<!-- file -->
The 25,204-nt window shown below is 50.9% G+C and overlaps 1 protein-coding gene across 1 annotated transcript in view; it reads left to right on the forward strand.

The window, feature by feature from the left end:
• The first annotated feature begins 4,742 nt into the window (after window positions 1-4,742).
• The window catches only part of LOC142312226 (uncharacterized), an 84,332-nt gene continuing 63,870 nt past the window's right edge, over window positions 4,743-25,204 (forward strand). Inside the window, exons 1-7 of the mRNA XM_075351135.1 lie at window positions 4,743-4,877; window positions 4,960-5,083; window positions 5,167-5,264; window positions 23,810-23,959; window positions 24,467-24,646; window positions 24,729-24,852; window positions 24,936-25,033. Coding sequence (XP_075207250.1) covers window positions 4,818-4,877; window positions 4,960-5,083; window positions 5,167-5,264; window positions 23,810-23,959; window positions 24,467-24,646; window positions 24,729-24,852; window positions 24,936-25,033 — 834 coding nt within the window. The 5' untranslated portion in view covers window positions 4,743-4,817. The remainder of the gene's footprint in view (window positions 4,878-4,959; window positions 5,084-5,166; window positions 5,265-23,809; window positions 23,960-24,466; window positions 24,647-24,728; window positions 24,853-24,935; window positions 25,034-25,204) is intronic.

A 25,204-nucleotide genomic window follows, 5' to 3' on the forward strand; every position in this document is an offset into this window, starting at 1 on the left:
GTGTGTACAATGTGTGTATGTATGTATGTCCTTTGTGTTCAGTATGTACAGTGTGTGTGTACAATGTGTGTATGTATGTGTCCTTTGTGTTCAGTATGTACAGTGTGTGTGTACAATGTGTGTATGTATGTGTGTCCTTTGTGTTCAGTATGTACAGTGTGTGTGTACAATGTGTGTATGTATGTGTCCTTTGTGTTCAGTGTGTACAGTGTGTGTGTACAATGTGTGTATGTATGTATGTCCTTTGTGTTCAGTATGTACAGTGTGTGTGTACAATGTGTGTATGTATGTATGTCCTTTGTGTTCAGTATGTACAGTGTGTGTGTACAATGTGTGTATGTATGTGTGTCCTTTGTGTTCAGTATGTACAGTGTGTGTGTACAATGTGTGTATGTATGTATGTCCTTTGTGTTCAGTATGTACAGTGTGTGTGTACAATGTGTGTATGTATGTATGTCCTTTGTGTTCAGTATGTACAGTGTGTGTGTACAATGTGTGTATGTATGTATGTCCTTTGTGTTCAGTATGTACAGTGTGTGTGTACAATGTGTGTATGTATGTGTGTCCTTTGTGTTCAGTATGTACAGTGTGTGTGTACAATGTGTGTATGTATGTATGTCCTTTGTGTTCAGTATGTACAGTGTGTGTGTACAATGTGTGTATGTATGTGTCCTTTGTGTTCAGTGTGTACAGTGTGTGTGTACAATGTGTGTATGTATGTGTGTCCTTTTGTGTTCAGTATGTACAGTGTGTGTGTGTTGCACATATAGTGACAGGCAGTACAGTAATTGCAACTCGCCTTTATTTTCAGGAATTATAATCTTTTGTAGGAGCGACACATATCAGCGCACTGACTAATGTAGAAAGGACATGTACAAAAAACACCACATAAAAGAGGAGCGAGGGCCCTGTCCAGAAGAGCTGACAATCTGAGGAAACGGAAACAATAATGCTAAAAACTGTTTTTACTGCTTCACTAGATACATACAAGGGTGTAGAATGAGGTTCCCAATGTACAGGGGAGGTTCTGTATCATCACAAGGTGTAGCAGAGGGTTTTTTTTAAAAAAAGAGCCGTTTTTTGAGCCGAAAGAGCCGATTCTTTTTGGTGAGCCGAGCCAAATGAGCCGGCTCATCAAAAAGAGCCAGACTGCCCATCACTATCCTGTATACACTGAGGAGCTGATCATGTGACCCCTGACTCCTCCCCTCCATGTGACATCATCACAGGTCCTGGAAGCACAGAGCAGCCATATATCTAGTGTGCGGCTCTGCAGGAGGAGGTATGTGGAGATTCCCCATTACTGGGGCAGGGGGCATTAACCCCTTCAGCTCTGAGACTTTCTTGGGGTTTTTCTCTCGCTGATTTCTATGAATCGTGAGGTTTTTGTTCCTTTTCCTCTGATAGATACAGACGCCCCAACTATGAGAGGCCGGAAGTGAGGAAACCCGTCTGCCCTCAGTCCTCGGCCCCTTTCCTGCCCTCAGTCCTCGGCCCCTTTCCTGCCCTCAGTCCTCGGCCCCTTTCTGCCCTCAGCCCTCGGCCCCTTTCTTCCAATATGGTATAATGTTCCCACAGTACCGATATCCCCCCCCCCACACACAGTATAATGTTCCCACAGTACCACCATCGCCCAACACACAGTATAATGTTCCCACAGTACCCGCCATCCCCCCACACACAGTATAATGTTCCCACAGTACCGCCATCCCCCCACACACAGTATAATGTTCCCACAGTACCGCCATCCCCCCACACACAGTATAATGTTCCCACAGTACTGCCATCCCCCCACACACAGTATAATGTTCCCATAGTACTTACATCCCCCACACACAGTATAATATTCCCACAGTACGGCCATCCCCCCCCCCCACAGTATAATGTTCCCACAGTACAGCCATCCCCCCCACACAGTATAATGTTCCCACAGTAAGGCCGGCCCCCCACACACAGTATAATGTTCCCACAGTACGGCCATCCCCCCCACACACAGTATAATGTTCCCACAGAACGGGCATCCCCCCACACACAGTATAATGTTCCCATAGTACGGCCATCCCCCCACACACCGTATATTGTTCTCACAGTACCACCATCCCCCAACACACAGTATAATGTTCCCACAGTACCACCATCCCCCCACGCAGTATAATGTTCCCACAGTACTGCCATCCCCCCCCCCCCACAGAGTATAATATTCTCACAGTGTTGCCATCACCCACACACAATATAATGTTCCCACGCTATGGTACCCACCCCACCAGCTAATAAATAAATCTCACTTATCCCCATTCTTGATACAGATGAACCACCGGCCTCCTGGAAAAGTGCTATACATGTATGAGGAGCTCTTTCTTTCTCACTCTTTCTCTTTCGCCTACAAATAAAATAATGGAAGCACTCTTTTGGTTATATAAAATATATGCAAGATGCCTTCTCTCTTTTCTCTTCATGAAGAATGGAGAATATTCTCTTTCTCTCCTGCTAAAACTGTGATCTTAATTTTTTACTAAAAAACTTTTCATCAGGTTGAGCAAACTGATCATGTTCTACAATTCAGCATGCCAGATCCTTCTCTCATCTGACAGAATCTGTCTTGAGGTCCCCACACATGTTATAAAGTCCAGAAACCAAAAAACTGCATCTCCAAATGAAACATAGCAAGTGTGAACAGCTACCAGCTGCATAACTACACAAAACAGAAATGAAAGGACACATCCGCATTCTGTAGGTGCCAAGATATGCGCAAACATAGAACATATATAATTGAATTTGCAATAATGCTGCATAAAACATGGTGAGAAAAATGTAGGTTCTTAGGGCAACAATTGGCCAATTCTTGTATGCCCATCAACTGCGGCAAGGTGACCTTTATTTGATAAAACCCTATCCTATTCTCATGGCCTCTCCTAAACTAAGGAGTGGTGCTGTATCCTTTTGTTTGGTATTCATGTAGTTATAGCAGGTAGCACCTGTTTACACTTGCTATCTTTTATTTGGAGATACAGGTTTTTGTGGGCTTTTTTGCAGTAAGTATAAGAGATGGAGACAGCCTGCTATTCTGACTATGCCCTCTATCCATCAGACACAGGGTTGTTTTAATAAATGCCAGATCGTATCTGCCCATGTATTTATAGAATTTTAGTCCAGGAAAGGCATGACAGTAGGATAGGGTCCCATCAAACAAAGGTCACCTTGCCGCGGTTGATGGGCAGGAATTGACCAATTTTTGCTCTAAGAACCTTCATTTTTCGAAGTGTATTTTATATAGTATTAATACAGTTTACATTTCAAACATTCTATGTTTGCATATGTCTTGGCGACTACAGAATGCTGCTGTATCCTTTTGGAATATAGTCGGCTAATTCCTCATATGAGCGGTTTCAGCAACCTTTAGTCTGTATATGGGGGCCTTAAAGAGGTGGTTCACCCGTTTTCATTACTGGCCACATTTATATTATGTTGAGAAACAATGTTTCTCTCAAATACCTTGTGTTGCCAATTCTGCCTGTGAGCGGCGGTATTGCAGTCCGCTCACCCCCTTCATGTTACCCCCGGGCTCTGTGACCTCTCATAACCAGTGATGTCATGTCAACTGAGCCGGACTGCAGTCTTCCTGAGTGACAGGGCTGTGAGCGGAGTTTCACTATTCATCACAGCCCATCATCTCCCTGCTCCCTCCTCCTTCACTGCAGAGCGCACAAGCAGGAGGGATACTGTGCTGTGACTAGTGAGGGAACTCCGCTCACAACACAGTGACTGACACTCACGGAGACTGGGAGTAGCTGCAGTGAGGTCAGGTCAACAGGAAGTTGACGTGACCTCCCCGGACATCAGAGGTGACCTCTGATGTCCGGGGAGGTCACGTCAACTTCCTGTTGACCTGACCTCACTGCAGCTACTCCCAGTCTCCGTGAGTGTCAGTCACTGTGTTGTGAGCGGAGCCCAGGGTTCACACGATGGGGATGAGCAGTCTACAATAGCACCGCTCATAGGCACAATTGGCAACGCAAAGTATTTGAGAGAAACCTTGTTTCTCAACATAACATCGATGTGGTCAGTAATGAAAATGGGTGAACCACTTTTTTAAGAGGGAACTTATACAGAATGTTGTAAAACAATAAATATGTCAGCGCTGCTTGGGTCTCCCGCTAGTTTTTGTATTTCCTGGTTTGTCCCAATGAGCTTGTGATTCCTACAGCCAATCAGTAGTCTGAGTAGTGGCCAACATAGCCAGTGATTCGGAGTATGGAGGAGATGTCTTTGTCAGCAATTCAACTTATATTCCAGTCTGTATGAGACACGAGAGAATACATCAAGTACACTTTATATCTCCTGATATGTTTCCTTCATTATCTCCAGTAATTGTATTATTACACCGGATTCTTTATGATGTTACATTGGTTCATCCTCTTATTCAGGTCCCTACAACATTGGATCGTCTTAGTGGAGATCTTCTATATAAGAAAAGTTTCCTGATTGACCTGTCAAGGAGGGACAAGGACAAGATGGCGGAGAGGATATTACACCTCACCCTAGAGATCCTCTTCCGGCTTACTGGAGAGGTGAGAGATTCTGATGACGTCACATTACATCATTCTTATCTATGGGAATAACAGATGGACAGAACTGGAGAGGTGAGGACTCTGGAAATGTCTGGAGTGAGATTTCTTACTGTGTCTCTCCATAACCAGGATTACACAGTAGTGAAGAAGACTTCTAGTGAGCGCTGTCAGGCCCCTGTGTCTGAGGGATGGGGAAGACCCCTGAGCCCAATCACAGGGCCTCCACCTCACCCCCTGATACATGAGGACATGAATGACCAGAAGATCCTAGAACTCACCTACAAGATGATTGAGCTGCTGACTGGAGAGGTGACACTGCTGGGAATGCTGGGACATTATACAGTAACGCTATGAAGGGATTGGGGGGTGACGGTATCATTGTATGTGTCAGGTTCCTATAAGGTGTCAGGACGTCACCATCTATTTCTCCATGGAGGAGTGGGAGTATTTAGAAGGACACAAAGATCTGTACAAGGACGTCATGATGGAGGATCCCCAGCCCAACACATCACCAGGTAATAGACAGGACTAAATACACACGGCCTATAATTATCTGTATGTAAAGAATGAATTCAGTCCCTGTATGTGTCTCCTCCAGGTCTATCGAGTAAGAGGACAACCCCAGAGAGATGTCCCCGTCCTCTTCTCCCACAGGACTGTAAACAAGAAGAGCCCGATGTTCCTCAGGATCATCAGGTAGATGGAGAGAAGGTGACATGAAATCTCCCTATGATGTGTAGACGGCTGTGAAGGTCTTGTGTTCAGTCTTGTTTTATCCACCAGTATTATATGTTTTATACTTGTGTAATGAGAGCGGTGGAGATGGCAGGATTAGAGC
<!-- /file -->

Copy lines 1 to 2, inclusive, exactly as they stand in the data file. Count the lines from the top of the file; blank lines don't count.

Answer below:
The 25,204-nt window shown below is 50.9% G+C and overlaps 1 protein-coding gene across 1 annotated transcript in view; it reads left to right on the forward strand.

The window, feature by feature from the left end: